Written Testimony of Daniese McMullin-Powell, Delaware NDY, Opposing HB 150

Daniese McMullin-Powell, imbest222@aol.com

Testimony Against HB 150

Statement to the House Health & Human Development Committee

Re: House Bill 150 – An Act Relating to Death With Dignity

Wednesday, June 3, 2015




My name is Daniese McMullin-Powell, I am testifying on behalf of Not Dead Yet, the national disability rights group that has long opposed euthanasia and assisted suicide. Our opposition is based in universal principles of social justice that apply to everyone, whether disabled or not.


HB 150, like all assisted suicide laws, draws on shoddy science to create dangerous public health policy. The bill would establish a government recommendation that doctor-prescribed suicide is sometimes the best medical treatment. Innocent people who are not terminal and are not making a voluntary and informed choice will lose their lives as a result.


Because as we all know, doctors are not good at predicting when people will die. For example, Massachusetts Senator Ted Kennedy was diagnosed with aggressive brain cancer in 2008, the same kind of cancer that Brittany Maynard had. His widow Victoria described his story in a powerful op-ed, writing:


When my husband was first diagnosed with cancer, he was told that he had only two to four months to live, that he’d never go back to the U.S. Senate,that he should get his affairs in order, kiss his wife, love his family and get ready to die. But that prognosis was wrong. Teddy lived 15 more productive months.


Under this bill, someone in Delaware receiving a similar diagnosis could be dead in 15 days, based on the tragically mistaken belief that death was imminent.


In a 2011 letter to the Boston Globe, Oregonian Jeanette Hall wrote that she voted for “death with dignity” in her state, and when she received a terminal diagnosis, asked for a lethal prescription. “I didn’t want to suffer,” she wrote. Fortunately, she had a doctor who persuaded her to try more treatment. Now, more than 14 years later, she wrote that she is “so happy to be alive.”


In this age of induced austerity, the media is full of calls for healthcare cost containment. So in the state of Oregon, Barbara Wagner and Randy Stroup received letters from Oregon Medicaid denying coverage for prescribed chemotherapy. The letters noted, however, that the state would cover the $100 cost of suicide. Because assisted suicide will always be the cheapest treatment, its availability will inevitably affect medical decision-making. Can we trust insurance companies to do the cheap thing or the right thing?

Depressed people will be harmed by this bill. Oregonian Michael Freeland easily obtained a lethal prescription for his terminal diagnosis, despite a 43-year history of severe depression, suicide attempts, and paranoia. Fortunately, other doctors and counselors intervened to address his real needs and he died a natural death about two years later. When this story came to light, the prescribing doctor said he didn’t think a psychological consult was “necessary.” Oregon’s statistics for the last five years show that barely 2% of patients were referred for a psychological evaluation. Experts agree that most doctors are not capable of identifying such psychological problems.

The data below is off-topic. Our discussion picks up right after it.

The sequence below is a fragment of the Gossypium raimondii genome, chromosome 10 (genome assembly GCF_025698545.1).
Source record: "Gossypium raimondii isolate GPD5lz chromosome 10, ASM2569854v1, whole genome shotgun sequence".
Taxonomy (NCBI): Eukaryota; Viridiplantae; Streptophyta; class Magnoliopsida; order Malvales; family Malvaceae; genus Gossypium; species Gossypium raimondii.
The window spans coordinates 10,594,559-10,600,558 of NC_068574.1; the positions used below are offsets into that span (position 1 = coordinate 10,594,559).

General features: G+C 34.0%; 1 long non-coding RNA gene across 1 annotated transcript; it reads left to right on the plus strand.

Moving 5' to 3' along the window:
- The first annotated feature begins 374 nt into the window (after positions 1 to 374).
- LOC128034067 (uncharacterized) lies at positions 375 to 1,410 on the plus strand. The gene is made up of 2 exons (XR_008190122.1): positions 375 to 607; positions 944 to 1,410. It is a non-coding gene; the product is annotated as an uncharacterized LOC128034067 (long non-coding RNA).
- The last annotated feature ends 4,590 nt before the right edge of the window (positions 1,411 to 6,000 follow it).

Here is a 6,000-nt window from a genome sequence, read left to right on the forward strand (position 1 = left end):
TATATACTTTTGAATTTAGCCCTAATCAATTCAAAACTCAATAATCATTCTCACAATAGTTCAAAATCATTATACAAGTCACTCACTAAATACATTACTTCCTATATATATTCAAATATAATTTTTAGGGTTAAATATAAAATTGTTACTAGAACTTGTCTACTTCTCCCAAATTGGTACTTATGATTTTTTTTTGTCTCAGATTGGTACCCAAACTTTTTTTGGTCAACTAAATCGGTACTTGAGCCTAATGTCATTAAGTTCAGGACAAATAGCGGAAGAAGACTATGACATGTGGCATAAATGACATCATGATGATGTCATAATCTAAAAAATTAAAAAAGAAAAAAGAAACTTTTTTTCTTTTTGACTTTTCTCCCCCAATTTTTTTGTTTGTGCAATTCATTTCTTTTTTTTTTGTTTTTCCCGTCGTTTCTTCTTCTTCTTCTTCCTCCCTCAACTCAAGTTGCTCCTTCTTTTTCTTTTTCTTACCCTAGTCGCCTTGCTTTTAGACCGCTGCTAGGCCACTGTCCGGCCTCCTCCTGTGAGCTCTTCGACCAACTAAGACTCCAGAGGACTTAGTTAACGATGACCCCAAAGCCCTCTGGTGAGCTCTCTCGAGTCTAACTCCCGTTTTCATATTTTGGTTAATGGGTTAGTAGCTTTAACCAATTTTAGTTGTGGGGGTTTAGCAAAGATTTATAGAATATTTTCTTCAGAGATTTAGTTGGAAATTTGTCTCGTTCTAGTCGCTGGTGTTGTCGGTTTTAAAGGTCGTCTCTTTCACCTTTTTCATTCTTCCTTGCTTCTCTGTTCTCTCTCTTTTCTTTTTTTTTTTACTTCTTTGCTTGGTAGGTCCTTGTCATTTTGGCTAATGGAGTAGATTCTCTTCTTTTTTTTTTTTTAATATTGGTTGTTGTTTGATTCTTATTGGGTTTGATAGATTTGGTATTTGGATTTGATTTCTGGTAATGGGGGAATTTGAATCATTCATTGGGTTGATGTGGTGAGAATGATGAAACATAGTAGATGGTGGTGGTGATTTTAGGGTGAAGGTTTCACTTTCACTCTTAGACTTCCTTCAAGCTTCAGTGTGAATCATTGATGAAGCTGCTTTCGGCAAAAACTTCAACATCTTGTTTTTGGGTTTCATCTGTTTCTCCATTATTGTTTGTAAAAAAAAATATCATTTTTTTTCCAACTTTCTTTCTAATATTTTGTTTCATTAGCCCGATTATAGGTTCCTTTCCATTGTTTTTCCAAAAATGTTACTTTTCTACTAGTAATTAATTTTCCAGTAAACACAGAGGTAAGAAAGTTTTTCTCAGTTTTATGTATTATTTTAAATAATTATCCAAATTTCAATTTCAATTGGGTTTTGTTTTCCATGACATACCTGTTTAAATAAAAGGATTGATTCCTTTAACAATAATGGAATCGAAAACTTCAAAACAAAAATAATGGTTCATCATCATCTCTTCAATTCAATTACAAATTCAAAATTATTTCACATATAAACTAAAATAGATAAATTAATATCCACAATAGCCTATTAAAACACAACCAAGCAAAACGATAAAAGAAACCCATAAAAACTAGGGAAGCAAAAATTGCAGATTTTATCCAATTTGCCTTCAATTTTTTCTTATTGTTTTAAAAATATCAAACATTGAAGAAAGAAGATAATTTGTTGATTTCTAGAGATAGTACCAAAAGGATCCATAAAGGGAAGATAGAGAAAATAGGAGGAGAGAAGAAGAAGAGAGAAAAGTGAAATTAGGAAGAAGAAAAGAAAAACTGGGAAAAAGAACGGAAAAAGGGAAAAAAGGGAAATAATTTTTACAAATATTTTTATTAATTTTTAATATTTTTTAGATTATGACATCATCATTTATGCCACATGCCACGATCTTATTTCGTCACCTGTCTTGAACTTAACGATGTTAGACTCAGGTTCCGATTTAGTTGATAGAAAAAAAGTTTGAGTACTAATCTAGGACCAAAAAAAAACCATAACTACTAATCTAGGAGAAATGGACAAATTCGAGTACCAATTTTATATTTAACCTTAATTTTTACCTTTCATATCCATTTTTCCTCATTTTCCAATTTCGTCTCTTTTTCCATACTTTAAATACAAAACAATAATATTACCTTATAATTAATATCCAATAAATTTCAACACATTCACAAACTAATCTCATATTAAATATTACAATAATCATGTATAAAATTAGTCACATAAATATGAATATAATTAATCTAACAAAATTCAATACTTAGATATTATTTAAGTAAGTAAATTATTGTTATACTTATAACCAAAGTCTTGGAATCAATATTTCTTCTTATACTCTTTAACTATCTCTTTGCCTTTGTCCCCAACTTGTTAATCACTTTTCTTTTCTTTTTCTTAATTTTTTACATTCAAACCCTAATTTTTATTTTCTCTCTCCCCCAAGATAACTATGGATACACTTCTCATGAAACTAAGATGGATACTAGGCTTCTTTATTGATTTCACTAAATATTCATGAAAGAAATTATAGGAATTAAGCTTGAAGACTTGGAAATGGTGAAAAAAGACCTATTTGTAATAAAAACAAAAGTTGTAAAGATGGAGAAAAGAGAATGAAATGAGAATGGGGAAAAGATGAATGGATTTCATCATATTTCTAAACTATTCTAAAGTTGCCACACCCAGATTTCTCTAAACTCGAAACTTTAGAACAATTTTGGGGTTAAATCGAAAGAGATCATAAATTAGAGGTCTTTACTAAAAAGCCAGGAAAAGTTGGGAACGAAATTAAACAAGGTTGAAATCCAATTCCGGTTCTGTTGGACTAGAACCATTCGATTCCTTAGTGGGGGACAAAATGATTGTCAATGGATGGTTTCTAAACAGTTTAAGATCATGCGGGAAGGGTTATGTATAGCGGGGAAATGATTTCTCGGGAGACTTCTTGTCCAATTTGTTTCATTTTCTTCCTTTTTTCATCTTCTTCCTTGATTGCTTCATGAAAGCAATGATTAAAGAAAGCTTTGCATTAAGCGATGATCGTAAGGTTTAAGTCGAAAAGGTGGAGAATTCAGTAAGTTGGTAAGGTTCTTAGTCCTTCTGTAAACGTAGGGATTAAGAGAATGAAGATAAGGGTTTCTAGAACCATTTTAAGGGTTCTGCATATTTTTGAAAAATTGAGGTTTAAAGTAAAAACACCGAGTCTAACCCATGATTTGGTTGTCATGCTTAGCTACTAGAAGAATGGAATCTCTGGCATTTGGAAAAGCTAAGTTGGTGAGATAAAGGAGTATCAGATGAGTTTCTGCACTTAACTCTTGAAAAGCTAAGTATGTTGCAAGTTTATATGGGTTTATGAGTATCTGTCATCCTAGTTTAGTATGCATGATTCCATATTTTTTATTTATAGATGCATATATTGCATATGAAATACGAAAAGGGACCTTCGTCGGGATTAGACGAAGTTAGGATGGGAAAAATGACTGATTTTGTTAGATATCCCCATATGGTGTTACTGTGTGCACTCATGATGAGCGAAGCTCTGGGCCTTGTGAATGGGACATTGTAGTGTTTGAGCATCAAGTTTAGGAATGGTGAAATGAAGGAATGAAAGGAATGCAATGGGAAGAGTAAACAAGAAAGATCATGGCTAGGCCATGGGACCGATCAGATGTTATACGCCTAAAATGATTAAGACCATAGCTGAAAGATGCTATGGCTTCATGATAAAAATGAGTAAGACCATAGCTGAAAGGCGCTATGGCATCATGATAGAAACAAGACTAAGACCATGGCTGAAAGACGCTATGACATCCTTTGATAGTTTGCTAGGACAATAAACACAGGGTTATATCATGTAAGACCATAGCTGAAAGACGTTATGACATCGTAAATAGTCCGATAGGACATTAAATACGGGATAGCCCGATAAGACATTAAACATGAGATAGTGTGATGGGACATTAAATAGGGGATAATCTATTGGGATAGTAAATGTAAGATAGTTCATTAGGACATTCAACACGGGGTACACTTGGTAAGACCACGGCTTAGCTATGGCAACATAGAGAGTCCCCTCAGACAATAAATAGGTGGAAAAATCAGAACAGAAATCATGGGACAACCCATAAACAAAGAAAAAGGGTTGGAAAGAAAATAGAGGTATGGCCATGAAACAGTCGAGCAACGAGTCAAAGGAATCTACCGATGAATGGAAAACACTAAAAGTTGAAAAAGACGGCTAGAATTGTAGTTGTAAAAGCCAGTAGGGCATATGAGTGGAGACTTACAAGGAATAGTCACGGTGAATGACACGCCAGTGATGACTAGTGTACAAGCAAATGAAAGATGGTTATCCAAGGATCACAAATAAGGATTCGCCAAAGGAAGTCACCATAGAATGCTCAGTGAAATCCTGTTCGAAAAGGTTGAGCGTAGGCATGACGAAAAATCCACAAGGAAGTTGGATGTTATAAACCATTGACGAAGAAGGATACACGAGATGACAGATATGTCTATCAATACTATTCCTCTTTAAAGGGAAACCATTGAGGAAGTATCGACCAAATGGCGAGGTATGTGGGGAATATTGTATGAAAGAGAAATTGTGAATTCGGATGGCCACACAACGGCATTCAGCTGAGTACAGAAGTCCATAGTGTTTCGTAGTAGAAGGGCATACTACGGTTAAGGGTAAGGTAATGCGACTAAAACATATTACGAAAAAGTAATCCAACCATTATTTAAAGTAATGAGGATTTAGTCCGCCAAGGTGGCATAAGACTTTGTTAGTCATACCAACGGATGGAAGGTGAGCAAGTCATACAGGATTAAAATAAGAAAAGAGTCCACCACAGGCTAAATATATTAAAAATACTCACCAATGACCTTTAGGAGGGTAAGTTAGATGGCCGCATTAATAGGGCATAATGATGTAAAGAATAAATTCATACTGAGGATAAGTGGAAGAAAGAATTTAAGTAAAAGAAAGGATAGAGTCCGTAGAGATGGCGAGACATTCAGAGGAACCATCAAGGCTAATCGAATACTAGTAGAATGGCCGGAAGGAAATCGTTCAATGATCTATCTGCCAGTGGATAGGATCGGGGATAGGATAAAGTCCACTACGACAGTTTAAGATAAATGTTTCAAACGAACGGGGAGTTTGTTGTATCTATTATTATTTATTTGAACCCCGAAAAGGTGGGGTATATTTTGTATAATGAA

And if one doctor declines to approve of a prescription, families can simply go “doctor shopping.” So when a consulting psychologist found that Oregonian Kate Cheney lacked the “level of capacity” necessary to weigh her options, and that Kate’s daughter was pushing harder for suicide than she was, the angry daughter got the insurance company to fund a second opinion. The second psychologist had the same concerns, but ruled that Kate was competent anyway. On the day that she got back from a nursing home stay as respite for her family, Kate offered to take the lethal overdose. Her family facilitated her death that same day. Choosing between a nursing home and a family who sees you as a burden is not a true choice.


There is nothing in this or any other assisted suicide bill that can protect people like Kate Cheney. Every year in Delaware, it is estimated that out of 170,000 people over age 60, there are more than 18,000 reported and unreported cases of abuse. For every case that is reported, it is estimated that many more cases are not.


“Only four percent of reported elder abuse cases come from the elder person; 96 percent of the reports come from somewhere else,” Maryland family violence prosecutor Debbie Feinstein said. Only in the fantasy world of proponents are all families, including the thousands of criminally abusive ones, happily gathered around the peaceful and willing suicide.


The House Health & Human Development Committee should not be recommending the introduction of poisonous drugs into abusive situations and then not even require that an independent, disinterested witness be present at the dying. This bill takes no notice of how self-interest can motivate family members and caregivers. Because assisted suicide bills do not grant state departments of public health investigatory authority and resources, investigations are foreclosed. This explains the absurd and disproven claim by proponents that there has been not one case of abuse in Oregon.